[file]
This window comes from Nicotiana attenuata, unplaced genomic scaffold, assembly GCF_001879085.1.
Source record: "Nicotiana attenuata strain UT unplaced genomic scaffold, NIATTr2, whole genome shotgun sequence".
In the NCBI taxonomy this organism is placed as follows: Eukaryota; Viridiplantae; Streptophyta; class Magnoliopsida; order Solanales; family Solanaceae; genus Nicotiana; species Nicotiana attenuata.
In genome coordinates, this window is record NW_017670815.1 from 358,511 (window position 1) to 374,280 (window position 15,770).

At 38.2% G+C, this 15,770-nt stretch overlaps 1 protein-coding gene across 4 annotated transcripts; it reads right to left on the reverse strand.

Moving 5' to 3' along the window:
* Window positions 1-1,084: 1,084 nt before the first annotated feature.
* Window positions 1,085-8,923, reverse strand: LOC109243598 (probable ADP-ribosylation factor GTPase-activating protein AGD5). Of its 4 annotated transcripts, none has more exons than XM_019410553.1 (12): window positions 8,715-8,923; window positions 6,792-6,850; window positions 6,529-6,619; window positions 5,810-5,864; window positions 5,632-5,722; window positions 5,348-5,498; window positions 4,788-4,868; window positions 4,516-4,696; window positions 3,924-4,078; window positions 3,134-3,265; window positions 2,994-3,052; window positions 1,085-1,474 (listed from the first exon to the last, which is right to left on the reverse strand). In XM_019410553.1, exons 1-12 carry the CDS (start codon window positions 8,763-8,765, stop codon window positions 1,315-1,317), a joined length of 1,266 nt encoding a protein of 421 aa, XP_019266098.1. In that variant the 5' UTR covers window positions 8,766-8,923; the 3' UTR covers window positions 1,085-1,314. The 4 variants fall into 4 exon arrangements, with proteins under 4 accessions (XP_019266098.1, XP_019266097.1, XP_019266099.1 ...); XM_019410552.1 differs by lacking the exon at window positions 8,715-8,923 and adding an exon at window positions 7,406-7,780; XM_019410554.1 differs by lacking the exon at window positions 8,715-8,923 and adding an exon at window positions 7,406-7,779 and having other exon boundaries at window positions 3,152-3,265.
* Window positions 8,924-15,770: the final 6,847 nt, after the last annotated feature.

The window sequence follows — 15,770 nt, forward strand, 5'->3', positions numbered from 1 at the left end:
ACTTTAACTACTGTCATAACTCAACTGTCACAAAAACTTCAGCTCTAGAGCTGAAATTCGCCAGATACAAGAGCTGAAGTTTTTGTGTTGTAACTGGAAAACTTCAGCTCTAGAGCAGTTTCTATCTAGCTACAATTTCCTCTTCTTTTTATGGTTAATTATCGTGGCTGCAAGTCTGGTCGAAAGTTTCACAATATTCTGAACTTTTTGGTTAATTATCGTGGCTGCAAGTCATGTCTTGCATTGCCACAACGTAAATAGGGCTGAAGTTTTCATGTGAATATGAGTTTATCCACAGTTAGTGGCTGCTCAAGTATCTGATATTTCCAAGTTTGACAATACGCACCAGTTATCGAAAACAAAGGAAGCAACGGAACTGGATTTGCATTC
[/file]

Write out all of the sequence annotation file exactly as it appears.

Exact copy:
This window comes from Nicotiana attenuata, unplaced genomic scaffold, assembly GCF_001879085.1.
Source record: "Nicotiana attenuata strain UT unplaced genomic scaffold, NIATTr2, whole genome shotgun sequence".
In the NCBI taxonomy this organism is placed as follows: Eukaryota; Viridiplantae; Streptophyta; class Magnoliopsida; order Solanales; family Solanaceae; genus Nicotiana; species Nicotiana attenuata.
In genome coordinates, this window is record NW_017670815.1 from 358,511 (window position 1) to 374,280 (window position 15,770).

At 38.2% G+C, this 15,770-nt stretch overlaps 1 protein-coding gene across 4 annotated transcripts; it reads right to left on the reverse strand.

Moving 5' to 3' along the window:
* Window positions 1-1,084: 1,084 nt before the first annotated feature.
* Window positions 1,085-8,923, reverse strand: LOC109243598 (probable ADP-ribosylation factor GTPase-activating protein AGD5). Of its 4 annotated transcripts, none has more exons than XM_019410553.1 (12): window positions 8,715-8,923; window positions 6,792-6,850; window positions 6,529-6,619; window positions 5,810-5,864; window positions 5,632-5,722; window positions 5,348-5,498; window positions 4,788-4,868; window positions 4,516-4,696; window positions 3,924-4,078; window positions 3,134-3,265; window positions 2,994-3,052; window positions 1,085-1,474 (listed from the first exon to the last, which is right to left on the reverse strand). In XM_019410553.1, exons 1-12 carry the CDS (start codon window positions 8,763-8,765, stop codon window positions 1,315-1,317), a joined length of 1,266 nt encoding a protein of 421 aa, XP_019266098.1. In that variant the 5' UTR covers window positions 8,766-8,923; the 3' UTR covers window positions 1,085-1,314. The 4 variants fall into 4 exon arrangements, with proteins under 4 accessions (XP_019266098.1, XP_019266097.1, XP_019266099.1 ...); XM_019410552.1 differs by lacking the exon at window positions 8,715-8,923 and adding an exon at window positions 7,406-7,780; XM_019410554.1 differs by lacking the exon at window positions 8,715-8,923 and adding an exon at window positions 7,406-7,779 and having other exon boundaries at window positions 3,152-3,265.
* Window positions 8,924-15,770: the final 6,847 nt, after the last annotated feature.

The window sequence follows — 15,770 nt, forward strand, 5'->3', positions numbered from 1 at the left end:
ACTTTAACTACTGTCATAACTCAACTGTCACAAAAACTTCAGCTCTAGAGCTGAAATTCGCCAGATACAAGAGCTGAAGTTTTTGTGTTGTAACTGGAAAACTTCAGCTCTAGAGCAGTTTCTATCTAGCTACAATTTCCTCTTCTTTTTATGGTTAATTATCGTGGCTGCAAGTCTGGTCGAAAGTTTCACAATATTCTGAACTTTTTGGTTAATTATCGTGGCTGCAAGTCATGTCTTGCATTGCCACAACGTAAATAGGGCTGAAGTTTTCATGTGAATATGAGTTTATCCACAGTTAGTGGCTGCTCAAGTATCTGATATTTCCAAGTTTGACAATACGCACCAGTTATCGAAAACAAAGGAAGCAACGGAACTGGATTTGCATTC